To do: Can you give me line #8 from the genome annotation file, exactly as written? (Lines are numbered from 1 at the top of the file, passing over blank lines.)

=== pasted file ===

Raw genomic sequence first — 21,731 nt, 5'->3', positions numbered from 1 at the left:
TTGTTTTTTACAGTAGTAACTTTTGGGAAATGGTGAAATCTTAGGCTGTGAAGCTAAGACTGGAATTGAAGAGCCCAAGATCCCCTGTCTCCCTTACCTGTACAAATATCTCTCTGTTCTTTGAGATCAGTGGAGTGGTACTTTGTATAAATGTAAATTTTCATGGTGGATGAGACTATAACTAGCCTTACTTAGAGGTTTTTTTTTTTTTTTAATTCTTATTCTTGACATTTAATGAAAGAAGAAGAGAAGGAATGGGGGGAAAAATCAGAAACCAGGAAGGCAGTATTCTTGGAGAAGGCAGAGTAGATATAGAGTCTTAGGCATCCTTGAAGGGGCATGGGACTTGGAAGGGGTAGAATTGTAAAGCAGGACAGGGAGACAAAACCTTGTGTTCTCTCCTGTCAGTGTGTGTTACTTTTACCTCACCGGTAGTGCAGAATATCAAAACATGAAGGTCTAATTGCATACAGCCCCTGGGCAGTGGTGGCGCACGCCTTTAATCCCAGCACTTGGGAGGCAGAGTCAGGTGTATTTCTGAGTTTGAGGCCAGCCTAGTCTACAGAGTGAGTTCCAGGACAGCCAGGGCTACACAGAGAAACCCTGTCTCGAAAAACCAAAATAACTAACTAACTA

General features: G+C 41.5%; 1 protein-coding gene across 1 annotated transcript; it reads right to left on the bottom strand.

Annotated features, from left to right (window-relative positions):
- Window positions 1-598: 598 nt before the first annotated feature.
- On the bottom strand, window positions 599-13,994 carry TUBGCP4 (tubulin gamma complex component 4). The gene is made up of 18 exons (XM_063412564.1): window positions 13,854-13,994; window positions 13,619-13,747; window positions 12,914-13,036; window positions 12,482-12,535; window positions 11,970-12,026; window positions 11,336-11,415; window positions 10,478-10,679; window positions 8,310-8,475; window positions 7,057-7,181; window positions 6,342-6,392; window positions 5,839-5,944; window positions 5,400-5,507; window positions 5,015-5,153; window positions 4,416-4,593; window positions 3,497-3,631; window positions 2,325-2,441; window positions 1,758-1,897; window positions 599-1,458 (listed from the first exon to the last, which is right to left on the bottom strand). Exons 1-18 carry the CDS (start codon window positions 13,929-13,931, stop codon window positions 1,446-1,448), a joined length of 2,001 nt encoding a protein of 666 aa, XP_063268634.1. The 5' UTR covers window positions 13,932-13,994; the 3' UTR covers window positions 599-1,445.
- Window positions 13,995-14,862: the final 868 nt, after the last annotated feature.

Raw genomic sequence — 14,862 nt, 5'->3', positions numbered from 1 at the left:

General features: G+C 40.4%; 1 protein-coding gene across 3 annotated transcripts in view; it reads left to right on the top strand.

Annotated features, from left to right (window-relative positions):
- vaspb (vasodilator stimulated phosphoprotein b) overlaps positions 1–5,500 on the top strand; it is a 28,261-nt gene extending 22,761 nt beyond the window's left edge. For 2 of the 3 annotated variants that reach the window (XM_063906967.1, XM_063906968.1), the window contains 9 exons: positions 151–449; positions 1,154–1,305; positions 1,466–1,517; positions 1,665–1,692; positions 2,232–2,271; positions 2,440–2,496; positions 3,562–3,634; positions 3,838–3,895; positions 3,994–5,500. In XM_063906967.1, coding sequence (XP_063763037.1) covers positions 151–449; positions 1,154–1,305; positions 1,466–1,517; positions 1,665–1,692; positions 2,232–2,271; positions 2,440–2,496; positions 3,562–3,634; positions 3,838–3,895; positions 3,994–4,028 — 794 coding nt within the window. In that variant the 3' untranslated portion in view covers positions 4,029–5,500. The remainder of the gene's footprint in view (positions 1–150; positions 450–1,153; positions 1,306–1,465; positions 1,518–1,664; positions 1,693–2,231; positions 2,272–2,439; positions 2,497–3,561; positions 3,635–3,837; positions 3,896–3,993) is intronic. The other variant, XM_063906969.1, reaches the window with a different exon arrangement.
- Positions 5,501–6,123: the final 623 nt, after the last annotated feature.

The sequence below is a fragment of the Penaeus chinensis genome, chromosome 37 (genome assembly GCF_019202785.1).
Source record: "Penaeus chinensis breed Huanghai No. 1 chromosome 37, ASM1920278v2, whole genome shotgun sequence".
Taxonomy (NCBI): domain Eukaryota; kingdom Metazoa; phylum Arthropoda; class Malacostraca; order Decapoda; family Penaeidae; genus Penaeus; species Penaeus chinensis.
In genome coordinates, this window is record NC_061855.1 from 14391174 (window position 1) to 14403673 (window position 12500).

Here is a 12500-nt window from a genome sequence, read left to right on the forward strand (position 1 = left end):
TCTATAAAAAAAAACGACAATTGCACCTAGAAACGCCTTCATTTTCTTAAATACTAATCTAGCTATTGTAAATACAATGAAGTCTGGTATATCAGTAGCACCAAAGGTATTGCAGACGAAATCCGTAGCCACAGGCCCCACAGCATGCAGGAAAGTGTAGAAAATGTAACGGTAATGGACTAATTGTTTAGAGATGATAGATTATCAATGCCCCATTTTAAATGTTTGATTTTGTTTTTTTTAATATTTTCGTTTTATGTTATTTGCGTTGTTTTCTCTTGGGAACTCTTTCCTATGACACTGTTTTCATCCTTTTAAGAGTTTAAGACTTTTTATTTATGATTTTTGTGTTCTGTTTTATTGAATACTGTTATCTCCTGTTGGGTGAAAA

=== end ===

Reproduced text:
Raw genomic sequence — 14,862 nt, 5'->3', positions numbered from 1 at the left: